There was nowhere to spend the night at in Yerevan back in 2011, but now hundreds of thousands of people spend their vacations in the Armenian capital and leave a lot of money there, Argumenty i Fakty (Arguments and Facts) weekly says in a fresh article.
Everything has changed now as if by a magic wand: Armenia has become one of the most interesting destinations in the Caucasus. Not only travelers from Russia, but also from Iran, the United Arab Emirates and even from the Philippines go to Yerevan, the article says.
The AIF compares vacationing in Armenia with tourism in Russia and notes that Russia, despite the sea, ski resorts and attractions, does not manage to make money on tourism.
Armenia, according to the article, has managed to solve the problems of the 90's and started luring foreign guests. Everything started with Iranians who came to Armenia for drinks and gambling, but then returned with their families for cultural trips.
“Dozens of vehicles around the Republic Square in Yerevan are covered with photos of views in Armenia, with drivers offering tours to the mountains, the monastery of Tatev, Lake Sevan, the cities of Dilijan and Gyumri,” the article says.
“They speak Russian and English, some even Farsi, the language of Iran. After you bargain, prices drop by 25-30%. At the Cascade (the famous staircase in Yerevan) a university professor gives me a business card as he offers the guests of the city special tours on his SUV: all the sectors of the population are involved in tourism. There is a huge number of cafes serving Armenian cuisine, 11 fresh beaches were recently opened on Lake Sevan, and enormous casinos in the country give jobs to thousands of people. Courses on how to properly cook lavash, the Armenian bread are offered too.”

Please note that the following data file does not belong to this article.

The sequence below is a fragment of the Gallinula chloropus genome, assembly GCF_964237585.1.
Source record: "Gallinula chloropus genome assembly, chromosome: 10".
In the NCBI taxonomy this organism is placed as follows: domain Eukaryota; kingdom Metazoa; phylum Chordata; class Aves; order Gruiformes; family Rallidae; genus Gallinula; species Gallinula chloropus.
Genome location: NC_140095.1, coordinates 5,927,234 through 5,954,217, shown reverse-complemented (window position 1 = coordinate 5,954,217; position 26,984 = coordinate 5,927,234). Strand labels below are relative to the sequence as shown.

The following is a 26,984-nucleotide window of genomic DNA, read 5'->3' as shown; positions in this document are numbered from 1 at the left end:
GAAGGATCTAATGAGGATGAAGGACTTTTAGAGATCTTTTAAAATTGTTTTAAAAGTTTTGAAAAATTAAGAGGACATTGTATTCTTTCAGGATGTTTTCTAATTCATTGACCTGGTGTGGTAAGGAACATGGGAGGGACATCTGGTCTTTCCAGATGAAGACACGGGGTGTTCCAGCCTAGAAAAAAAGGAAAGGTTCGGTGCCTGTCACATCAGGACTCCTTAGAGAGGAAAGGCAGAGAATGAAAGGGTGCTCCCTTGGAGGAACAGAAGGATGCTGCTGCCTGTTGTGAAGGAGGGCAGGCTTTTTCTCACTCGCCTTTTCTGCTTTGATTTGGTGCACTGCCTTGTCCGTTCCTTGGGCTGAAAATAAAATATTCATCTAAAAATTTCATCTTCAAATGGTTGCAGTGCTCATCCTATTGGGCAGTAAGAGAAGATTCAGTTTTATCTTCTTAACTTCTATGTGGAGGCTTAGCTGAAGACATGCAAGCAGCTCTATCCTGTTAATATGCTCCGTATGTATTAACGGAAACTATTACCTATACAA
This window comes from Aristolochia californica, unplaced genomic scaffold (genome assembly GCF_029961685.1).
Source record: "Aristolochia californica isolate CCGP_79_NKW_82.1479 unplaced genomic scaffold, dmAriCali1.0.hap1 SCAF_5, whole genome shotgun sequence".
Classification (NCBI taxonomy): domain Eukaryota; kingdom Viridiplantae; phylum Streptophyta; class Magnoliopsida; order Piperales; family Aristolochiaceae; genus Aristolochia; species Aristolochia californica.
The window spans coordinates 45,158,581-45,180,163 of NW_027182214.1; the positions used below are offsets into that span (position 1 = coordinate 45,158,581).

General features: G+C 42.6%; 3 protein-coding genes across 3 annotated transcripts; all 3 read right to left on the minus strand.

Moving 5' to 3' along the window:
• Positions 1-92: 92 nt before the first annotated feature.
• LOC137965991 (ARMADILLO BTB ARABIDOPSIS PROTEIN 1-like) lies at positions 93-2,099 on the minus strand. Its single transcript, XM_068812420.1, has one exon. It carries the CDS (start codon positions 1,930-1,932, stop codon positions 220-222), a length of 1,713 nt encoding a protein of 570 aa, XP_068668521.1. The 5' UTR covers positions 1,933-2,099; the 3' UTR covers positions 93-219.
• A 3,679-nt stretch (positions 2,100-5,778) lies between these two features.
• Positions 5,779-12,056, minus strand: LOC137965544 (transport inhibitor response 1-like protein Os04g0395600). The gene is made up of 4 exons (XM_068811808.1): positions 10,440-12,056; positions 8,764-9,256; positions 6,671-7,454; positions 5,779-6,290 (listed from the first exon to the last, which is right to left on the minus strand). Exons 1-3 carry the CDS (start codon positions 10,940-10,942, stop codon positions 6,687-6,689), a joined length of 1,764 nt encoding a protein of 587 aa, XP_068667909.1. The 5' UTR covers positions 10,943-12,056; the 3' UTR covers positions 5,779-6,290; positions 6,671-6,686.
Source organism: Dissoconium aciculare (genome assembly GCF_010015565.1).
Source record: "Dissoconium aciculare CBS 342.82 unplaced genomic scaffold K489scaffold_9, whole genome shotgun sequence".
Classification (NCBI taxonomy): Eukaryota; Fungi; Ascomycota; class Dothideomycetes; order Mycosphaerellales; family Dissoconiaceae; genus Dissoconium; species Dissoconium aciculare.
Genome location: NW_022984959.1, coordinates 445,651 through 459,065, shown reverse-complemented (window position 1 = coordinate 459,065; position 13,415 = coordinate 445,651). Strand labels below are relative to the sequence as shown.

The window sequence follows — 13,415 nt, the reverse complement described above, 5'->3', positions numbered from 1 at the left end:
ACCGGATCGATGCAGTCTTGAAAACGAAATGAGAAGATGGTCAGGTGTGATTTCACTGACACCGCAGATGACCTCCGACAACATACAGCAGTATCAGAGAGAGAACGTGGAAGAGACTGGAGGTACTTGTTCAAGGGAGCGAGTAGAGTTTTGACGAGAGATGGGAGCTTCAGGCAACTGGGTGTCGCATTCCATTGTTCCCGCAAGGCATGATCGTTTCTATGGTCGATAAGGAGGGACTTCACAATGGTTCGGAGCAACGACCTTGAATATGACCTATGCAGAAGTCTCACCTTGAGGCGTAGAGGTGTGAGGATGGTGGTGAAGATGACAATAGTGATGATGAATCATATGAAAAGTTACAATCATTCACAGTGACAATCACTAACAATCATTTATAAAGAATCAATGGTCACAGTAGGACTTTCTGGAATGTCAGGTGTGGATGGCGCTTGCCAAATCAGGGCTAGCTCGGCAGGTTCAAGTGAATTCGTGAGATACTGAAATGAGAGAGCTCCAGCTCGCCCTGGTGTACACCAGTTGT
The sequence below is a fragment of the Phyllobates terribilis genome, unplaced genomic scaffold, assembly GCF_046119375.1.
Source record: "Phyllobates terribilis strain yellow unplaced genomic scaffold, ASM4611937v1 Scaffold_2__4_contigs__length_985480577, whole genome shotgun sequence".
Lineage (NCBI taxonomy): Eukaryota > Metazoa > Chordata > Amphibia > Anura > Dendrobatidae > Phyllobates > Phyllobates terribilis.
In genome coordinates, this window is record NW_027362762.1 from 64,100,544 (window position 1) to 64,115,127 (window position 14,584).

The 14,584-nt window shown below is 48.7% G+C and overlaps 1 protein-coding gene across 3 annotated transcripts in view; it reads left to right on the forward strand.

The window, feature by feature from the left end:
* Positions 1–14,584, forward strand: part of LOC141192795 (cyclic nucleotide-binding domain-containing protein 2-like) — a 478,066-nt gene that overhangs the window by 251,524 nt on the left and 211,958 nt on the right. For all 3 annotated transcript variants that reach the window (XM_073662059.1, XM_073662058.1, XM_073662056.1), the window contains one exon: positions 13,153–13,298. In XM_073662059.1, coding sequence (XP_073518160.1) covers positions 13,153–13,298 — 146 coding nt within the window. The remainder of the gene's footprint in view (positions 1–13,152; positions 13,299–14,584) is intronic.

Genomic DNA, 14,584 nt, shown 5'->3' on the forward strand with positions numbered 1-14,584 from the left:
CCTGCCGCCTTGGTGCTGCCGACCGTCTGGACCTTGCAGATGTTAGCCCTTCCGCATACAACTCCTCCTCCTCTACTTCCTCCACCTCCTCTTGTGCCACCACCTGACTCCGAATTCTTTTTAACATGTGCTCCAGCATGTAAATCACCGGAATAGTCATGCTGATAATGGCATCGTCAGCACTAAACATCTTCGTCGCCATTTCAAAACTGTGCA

The feature says Iranians account for the 14% of all the guests of Armenia and are outperformed by residents of the EU countries (21%) and the citizens of Russia (20%). Americans, meanwhile, are in the fourth spot (13.6%), their number having increased by one third in recent years. Armenia actively promotes itself in the tourism markets in the U.S. and Europe, and the efforts pay off a hundredfold, the author of the article says.
Armenia, the article adds, has learned to work with different demands. If Iranians come for brandy and beer, and Arabs seek casinos, Filipinos specifically fly to Yerevan to look at Christian shrines.
“At the mountainous monastery of Geghard, I noticed several groups of tourists from the Philippines, comprised of with 20 people each. Chinese travelers were also spotted, which is surprising as we share a border with China, not Armenia,” the article says.